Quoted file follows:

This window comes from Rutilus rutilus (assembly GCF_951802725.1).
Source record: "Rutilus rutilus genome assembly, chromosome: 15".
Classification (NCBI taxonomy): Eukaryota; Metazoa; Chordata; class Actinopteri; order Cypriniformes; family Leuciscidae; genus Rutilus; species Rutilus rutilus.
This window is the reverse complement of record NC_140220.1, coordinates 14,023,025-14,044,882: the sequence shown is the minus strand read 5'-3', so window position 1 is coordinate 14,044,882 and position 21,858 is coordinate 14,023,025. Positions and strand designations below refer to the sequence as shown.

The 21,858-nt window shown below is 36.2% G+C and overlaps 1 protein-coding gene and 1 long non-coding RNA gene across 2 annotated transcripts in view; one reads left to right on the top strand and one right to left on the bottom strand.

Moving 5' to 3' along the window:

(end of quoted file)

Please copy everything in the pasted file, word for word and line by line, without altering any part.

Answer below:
This window comes from Rutilus rutilus (assembly GCF_951802725.1).
Source record: "Rutilus rutilus genome assembly, chromosome: 15".
Classification (NCBI taxonomy): Eukaryota; Metazoa; Chordata; class Actinopteri; order Cypriniformes; family Leuciscidae; genus Rutilus; species Rutilus rutilus.
This window is the reverse complement of record NC_140220.1, coordinates 14,023,025-14,044,882: the sequence shown is the minus strand read 5'-3', so window position 1 is coordinate 14,044,882 and position 21,858 is coordinate 14,023,025. Positions and strand designations below refer to the sequence as shown.

The 21,858-nt window shown below is 36.2% G+C and overlaps 1 protein-coding gene and 1 long non-coding RNA gene across 2 annotated transcripts in view; one reads left to right on the top strand and one right to left on the bottom strand.

Moving 5' to 3' along the window: